While data visualisation is rooted in science, it’s also an opportunity to be creative. The use of colours, shapes, sizes, and layout can dramatically influence the interpretability and appeal of your dashboard. However, always ensure that creativity serves clarity and doesn’t overshadow the data’s message. There’s a wealth of inspiration and templates available online to stimulate your creativity and provide a springboard for your unique visualisation design.
4) Data Literacy Among Users
Lastly, it’s crucial that dashboard users possess data literacy, meaning they understand how to interpret the visualised data and apply it to decision-making. This can be fostered through training, user-friendly dashboard design, and clear annotations within the dashboard.
Data visualisation is the stage where your efforts in data collection, mapping, transformation, and aggregation culminate in concrete outcomes. By visually rendering your data, you transform your numbers into narratives, making them accessible and actionable for informed decision-making in your digital marketing strategy.
The iterative process
Creating a dashboard isn’t a linear process—it’s iterative. After the initial visualisations, you may uncover insights requiring you to revisit earlier stages, reframe questions, adjust data collection or transformation, or even change your visualisations. Embrace this iterative process as a way to refine your dashboard continuously.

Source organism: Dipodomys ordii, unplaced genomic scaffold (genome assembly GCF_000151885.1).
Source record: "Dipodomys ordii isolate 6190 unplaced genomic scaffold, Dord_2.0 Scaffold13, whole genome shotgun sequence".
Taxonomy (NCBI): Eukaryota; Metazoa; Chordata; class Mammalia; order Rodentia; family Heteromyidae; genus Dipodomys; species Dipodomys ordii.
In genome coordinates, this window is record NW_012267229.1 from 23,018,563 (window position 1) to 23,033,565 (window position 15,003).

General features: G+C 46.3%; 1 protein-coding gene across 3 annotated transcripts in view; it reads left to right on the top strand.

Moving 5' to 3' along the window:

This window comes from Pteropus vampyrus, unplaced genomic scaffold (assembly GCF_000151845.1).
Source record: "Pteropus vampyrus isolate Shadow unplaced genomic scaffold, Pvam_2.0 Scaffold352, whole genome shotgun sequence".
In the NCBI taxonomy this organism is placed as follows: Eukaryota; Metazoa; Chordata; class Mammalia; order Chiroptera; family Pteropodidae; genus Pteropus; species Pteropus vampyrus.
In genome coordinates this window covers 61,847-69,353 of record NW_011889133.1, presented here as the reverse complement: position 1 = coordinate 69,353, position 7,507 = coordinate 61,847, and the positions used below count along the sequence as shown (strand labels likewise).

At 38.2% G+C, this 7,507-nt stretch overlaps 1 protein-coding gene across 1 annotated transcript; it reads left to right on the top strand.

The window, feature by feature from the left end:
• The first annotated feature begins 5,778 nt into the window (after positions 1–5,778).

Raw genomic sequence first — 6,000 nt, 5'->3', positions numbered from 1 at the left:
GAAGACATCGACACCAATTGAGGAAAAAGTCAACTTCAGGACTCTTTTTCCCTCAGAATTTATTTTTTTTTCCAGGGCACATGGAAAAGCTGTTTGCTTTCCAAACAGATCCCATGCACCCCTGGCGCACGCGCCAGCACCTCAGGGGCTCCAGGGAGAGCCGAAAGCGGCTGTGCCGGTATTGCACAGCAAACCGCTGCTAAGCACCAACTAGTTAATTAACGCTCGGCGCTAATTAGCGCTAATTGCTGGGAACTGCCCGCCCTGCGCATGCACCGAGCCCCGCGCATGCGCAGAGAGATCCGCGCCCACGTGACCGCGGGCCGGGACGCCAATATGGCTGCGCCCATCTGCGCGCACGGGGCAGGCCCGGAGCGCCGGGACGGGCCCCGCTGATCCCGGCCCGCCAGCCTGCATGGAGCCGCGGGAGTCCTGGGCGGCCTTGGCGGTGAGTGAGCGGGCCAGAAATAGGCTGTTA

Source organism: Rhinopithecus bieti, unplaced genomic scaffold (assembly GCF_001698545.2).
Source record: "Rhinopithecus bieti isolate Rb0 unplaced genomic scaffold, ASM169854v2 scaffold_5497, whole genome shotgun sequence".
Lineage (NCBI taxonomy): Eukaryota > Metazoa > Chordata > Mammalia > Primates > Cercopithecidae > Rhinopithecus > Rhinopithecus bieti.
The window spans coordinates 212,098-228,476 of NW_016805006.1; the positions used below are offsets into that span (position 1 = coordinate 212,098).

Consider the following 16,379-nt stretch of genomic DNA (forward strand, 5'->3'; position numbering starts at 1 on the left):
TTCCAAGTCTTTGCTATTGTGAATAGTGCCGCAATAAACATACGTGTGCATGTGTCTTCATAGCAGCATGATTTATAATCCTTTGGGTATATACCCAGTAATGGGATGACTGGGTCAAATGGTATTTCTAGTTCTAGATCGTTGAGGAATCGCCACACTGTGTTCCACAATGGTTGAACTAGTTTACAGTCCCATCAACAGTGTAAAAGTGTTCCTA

The journey of creating a meaningful, effective performance dashboard is a complex one, involving intricate stages of data collection, mapping, transformation, aggregation, and visualisation. Each pillar is essential and builds on the one before it. Yet, remember that data management is an iterative process that evolves as your business grows and changes. With patience, meticulousness, and a deep understanding of these pillars, you’re well-equipped to create dashboards that will truly drive your business forward.
Would you need any help making insightful dashboards, don’t hesitate to reach out!
Get our ramblings right in your inbox
We deepdive into hot topics across digital marketing and love to share.